Since May 2018, when Kīlauea’s lava lake final drained, the summit crater has stuffed with water, erupted once more, boiled off the water, and refilled with lava.
Four years in the past this month, Hawaiī’s youngest and most energetic volcano unleashed its greatest eruption in no less than 200 years. The Lower East Rift Zone (LERZ) eruption at Kīlauea, which started on May 3, 2018, destroyed 700 buildings and compelled 1000’s of residents to evacuate. Scientists are nonetheless finding out the eruption and its results.
The 2018 eruption was important on a world scale, not only for Hawaiī. Kīlauea emitted as much as 1.Four cubic kilometers (about 0.34 cubic miles) of lava in simply 4 months. By comparability, the eruption from the Puʻuʻōʻō vent on the Middle East Rift Zone—which began in 1983 and continued for 35 years—emitted a complete of 4.Four cubic kilometers (1.1 cubic miles) of lava and destroyed 215 constructions.
The 2018 LERZ eruption additionally drastically modified the volcano’s magma plumbing system. It ended the eruption from the Puʻuʻōʻō vent, the longest-running eruption on the planet. And it collapsed the ground of the Halema‘uma‘u summit crater, reducing it by greater than 500 meters (1,600 ft) and draining the lava lake that had pooled within the summit crater since 2008.
The lava lake was changed by a water lake in July 2019, an occasion unprecedented within the historic document. Over the following yr and a half, water slowly stuffed the crater to a depth of about 50 meters (160 ft).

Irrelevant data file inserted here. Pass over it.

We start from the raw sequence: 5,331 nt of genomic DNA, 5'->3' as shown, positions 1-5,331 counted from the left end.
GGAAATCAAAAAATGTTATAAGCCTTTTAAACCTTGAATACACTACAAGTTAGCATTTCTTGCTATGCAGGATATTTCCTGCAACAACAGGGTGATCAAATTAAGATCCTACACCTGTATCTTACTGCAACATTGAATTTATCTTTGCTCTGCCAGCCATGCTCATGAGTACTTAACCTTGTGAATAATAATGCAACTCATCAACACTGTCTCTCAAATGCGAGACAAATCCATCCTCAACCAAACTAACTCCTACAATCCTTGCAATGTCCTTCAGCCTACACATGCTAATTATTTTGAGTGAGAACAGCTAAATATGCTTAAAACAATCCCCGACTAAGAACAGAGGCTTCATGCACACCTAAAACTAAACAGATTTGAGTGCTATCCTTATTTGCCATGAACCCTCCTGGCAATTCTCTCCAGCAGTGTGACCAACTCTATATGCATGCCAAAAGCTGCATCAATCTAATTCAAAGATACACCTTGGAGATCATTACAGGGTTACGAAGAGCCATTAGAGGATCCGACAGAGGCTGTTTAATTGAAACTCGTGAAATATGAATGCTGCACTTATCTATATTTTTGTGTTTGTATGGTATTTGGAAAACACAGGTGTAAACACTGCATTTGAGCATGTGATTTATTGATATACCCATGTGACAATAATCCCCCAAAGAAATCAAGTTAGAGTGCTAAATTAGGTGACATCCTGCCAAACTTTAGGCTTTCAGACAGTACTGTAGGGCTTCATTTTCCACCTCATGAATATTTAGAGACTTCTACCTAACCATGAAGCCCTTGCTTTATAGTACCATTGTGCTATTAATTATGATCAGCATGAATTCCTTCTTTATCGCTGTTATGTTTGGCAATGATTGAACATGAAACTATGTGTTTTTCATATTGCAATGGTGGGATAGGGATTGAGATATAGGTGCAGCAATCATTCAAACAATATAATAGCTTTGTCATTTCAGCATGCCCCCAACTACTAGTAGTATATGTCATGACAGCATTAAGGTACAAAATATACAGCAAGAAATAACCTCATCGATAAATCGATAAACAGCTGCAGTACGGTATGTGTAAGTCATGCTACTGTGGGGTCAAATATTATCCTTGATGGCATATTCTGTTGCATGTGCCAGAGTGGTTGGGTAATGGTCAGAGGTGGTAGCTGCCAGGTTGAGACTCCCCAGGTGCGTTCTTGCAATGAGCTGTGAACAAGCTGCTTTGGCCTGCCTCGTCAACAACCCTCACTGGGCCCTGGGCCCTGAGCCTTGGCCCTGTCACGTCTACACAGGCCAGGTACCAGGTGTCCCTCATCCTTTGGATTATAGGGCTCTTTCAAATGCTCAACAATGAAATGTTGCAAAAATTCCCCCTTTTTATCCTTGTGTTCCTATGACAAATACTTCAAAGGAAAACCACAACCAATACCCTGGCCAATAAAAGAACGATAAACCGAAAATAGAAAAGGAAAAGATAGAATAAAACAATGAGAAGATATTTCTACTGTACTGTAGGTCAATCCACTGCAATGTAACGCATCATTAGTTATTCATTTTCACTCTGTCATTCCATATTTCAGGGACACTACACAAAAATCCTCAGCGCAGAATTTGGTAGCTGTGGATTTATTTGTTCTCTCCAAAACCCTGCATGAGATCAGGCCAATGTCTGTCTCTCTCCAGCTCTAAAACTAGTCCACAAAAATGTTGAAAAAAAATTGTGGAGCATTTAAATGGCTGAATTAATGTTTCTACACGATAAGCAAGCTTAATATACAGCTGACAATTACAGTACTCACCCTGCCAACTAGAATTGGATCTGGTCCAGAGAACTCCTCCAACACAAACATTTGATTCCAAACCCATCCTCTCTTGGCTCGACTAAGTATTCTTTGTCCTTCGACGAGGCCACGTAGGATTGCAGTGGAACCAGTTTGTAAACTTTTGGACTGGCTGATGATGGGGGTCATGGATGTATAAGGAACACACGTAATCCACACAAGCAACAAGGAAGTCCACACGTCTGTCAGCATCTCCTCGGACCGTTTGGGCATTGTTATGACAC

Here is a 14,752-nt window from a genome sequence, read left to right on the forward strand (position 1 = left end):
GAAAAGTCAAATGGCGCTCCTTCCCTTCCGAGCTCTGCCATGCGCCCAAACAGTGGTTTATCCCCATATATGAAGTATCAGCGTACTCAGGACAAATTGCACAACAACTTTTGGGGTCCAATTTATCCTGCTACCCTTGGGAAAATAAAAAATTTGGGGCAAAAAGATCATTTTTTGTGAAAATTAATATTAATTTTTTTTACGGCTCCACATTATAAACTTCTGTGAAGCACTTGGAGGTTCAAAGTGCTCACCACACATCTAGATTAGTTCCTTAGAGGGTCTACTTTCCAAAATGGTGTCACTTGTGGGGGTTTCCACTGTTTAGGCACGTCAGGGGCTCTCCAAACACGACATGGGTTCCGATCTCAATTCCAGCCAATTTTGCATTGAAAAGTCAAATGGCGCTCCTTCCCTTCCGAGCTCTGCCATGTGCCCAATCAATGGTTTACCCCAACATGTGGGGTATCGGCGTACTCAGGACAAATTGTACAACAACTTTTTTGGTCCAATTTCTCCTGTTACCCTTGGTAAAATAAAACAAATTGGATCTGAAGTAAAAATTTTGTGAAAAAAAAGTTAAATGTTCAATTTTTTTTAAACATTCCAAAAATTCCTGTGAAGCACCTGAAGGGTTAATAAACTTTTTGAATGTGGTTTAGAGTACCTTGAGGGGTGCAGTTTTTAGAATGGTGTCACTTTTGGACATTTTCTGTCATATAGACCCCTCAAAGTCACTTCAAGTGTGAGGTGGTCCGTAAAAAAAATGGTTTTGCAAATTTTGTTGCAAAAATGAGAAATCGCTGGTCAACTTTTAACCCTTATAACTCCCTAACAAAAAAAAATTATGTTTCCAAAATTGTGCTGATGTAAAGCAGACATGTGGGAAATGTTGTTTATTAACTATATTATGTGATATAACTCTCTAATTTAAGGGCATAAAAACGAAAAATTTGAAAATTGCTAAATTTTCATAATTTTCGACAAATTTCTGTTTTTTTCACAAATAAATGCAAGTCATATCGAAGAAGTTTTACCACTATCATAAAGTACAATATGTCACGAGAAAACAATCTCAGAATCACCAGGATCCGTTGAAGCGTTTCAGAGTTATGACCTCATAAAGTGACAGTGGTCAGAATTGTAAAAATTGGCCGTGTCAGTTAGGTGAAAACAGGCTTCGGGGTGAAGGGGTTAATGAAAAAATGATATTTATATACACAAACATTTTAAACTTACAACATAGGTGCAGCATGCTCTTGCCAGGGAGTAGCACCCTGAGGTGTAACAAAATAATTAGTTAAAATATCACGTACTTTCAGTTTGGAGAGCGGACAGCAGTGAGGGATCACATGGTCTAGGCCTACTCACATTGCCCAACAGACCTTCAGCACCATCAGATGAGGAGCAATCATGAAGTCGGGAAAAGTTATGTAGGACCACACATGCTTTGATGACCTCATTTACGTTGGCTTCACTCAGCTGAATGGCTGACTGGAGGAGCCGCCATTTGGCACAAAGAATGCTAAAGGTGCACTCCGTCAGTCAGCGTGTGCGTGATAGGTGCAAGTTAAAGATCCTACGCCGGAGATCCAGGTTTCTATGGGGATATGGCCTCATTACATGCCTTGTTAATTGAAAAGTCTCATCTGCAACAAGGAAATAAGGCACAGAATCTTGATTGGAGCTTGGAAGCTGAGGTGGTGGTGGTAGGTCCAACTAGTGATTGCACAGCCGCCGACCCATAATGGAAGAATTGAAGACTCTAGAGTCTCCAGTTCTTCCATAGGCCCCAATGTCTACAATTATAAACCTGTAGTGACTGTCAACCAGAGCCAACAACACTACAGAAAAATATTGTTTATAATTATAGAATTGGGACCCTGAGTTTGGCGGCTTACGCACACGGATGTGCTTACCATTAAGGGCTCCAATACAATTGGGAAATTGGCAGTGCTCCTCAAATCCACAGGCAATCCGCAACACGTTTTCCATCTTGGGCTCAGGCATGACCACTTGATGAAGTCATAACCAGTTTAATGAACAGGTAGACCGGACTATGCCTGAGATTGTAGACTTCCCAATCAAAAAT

The water lake was of particular curiosity to scientists as a result of Kīlauea has an uncommon historical past of each effusive and explosive eruptions. The latter are normally extra violent and harmful, and they’re typically pushed by the interplay of magma with water—a incontrovertible fact that stored volcano observers further attentive to exercise. However, in December 2020, a brand new section of eruptive exercise started with an inflow of lava into the crater that boiled off the water lake in a couple of hours. That eruption began a brand new lava lake and continued till May 2021. The newest eruption began in September 2021 and continues at the moment.
The picture above was acquired on April 15, 2022, by the Operational Land Imager-2 (OLI-2) on Landsat 9. The picture features a mixture of seen and infrared gentle (bands 6-5-3), which helps distinguish the warmth signature of the lava.
NASA Earth Observatory image by Lauren Dauphin, using Landsat data from the U.S. Geological Survey.